Coworking gone trade show
In between the crowds, and the important business going down, was a geodesic dome inspired by Buckminster Fuller. The dome was constructed out of old slatted frames, and was built with love and mathematical precision by the edelstall boys from Hanover. Inside the dome was a casual haven, filled with relaxed people in jeans and knit hats. No, they were not a bunch of hipsters, it was just extremely cold outside.
It was the second year that there was coworking featured at the CeBIT. Last year the coworking stand was still small and a tucked away in the congress center, but this year it was right in the middle of hall 17, impossible for anyone to miss.
The coworking camp was the result of a collaborative project between several coworking spaces from Niedersachsen: Schiller40 from Wolfsburg, .space from Osnabrück and edelstall from Hanover. The three joined forces, and made this camp happen in just two short weeks. It was a very intense time with lots of work and very little sleep, but the results were impressive.
Coworking is all about collaboration and it was great to see that teamwork does not only happen within the spaces, but also between them. Wolf Goertz, the founder of .space, told Deskmag that it was great to see how well the cooperation between the spaces worked, and how fast you can actually get something done when you have a great team supporting you. Every coworking space involved has their own field of expertise, and each skill complemented the others perfectly. “It sure was one of the best and fastest collaborations I had the pleasure to be a part of,” he added.
Shareconomy was the theme of this year’s CeBIT, making it the perfect stage for coworking. Sharing and exchanging knowledge is what coworkers have been doing for years, before it even reached the mass market of technology. Christian Cordes of Schiller40, said that they wanted to show how the real shareconomy looks in the context of new work. It is not a purely digital thing happening only on the internet. Instead, shareconomy is when actual people come together, and as a result they take advantage of the digital media while simultaneously making a connection to real life.
The focus and goal of the coworking camp was to make coworking known to the public, and this was achieved by doing a little PR and lobby work.
There was also a neat program set up for the coworking camp: every exhibition day started of with a community breakfast, followed by a couple of hours of open coworking, and in the afternoon startups presented their projects. Even though, we have to admit that we didn’t really get a lot done there, it was a great place to meet interesting people and get to know about their projects.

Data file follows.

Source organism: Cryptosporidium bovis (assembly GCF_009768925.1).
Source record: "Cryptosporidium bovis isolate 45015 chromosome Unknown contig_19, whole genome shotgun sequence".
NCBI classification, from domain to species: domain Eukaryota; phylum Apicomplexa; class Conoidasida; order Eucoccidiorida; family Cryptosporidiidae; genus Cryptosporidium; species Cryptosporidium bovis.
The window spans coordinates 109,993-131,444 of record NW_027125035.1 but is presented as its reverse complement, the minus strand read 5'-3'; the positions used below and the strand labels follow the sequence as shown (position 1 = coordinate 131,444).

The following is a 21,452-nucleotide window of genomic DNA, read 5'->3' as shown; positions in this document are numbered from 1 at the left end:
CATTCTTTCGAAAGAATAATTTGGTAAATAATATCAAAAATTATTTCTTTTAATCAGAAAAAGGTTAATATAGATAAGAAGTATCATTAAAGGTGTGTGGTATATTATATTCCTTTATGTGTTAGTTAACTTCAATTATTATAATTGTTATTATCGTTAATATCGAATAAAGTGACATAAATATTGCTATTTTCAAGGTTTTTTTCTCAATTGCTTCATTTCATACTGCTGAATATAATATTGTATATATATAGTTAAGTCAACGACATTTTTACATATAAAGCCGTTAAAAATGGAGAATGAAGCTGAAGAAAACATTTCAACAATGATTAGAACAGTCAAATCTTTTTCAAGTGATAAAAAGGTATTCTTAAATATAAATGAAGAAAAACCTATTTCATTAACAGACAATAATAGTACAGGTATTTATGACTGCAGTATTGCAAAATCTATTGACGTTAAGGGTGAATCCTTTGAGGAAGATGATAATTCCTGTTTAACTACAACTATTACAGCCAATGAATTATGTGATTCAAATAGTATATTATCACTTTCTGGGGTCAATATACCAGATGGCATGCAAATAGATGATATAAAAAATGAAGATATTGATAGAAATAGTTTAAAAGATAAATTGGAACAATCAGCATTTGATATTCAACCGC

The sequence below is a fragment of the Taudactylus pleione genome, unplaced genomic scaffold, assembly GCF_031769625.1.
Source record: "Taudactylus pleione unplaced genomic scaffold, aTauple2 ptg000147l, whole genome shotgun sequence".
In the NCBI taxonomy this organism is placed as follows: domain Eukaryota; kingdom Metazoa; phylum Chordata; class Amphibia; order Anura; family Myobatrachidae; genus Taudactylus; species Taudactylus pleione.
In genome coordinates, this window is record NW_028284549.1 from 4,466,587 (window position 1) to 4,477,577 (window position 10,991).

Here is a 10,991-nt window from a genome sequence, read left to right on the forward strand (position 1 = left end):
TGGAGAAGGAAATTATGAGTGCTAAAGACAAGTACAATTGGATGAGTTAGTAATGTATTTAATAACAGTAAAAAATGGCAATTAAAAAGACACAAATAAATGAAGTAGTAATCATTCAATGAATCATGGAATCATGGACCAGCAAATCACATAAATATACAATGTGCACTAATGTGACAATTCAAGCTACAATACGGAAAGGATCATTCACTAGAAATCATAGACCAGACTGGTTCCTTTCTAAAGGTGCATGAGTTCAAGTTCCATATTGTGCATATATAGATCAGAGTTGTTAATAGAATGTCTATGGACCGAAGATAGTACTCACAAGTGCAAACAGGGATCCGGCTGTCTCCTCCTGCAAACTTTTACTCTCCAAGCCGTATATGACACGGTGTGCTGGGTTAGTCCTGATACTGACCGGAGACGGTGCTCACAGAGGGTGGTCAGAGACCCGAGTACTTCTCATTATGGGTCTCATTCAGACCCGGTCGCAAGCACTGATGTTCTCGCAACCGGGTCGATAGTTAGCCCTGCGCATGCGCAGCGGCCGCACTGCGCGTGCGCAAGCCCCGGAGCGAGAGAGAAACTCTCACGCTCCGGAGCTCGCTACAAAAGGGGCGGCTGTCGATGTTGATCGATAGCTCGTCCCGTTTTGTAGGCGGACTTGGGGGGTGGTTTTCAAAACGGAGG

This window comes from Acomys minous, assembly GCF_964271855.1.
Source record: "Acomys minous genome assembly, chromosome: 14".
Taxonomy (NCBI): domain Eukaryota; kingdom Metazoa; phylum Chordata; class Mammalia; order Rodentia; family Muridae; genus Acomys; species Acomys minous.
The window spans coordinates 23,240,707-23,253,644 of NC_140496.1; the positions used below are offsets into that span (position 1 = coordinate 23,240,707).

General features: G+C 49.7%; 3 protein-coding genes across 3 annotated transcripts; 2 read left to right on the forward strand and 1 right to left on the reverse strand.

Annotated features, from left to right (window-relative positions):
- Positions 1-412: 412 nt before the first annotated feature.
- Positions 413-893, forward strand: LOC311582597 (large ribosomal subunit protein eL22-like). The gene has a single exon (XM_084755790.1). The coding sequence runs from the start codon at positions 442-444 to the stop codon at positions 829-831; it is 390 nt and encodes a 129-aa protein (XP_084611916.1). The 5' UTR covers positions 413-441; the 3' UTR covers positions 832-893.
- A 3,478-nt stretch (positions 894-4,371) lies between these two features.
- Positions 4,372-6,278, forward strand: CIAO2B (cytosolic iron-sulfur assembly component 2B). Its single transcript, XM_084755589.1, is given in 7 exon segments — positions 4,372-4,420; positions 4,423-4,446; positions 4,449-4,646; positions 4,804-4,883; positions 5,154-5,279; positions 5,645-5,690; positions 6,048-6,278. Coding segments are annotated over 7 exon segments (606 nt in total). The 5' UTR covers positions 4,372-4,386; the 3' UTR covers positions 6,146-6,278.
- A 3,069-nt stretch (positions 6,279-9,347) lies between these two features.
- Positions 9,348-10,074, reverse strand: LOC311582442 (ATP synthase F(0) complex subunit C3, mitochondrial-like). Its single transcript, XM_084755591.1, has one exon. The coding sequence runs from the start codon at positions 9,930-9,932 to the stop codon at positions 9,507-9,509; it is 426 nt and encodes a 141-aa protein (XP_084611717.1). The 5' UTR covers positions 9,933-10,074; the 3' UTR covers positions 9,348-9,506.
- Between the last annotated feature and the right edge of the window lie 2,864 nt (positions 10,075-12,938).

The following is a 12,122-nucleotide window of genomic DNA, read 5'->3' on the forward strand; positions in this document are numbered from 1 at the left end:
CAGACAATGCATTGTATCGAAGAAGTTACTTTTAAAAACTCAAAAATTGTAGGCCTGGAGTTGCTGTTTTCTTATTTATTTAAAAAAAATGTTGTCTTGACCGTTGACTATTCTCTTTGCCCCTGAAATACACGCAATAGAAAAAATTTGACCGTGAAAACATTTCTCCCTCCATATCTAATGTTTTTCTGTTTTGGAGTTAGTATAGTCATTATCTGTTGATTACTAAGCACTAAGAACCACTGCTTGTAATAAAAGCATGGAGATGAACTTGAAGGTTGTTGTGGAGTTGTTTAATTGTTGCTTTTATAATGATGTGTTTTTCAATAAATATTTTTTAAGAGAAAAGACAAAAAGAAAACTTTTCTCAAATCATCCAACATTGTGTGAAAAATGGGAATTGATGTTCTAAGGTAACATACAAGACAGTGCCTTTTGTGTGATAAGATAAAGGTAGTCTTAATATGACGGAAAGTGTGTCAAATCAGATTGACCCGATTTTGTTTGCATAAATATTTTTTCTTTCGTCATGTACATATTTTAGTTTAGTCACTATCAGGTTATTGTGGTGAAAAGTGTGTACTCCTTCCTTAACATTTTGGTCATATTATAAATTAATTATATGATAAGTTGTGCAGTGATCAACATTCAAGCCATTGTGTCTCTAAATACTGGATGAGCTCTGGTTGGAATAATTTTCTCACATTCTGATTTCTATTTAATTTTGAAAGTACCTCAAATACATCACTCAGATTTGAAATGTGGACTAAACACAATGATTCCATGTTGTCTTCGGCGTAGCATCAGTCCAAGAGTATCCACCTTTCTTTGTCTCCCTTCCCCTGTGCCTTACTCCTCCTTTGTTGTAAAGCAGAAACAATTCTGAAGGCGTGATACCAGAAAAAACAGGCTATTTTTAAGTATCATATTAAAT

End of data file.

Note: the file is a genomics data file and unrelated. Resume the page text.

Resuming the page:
Meet the “makerbot”
One of the camp’s main attractions was, of course, the makerbot2: a 3D printer, which was constantly drawing a crowd. People simply stopped and stared at this little machine that was printing away all day long. But just watching it print loses its appeal after a while, so the coworking camp was offering free 3D printing workshops, that were booked solid a week before the event even started. The participants were taught about the different kinds of 3D printers on the market, and how to build models on their computer. Then they were left to experiment a little by themselves.
What is going on here?
A lot of exhibition visitors stumbled upon the coworking camp by accident, unbeknownst as to what was actually happening there. They stopped outside of the dome, and just stared at the coworkers sitting inside, like they were exotic animals in a cage. After about five minutes of gawking and not getting any wiser, they finally approached somebody and asked, “so… what is it that you guys are doing here?” The team patiently explained the principles of coworking to anyone that was interested.
Although most of these visitors will not become coworkers themselves, it is always good to spread the word and let them know that a different way of working and living is possible. And maybe, just maybe, we can make them a little jealous, because they have to sit in their big corporate office building day in and day out…
“It was a very busy week, and given some more time it could have been more professional,” said Wolf Goertz. Yet, on the other hand, it was the creative chaos that made the camp what it was: a relaxing and inviting place for those who were looking to escape the busy big-business part of the exhibition. It was a great couple of days, and we hope to see more collaborative projects and pop-up coworking spaces like this in the near future.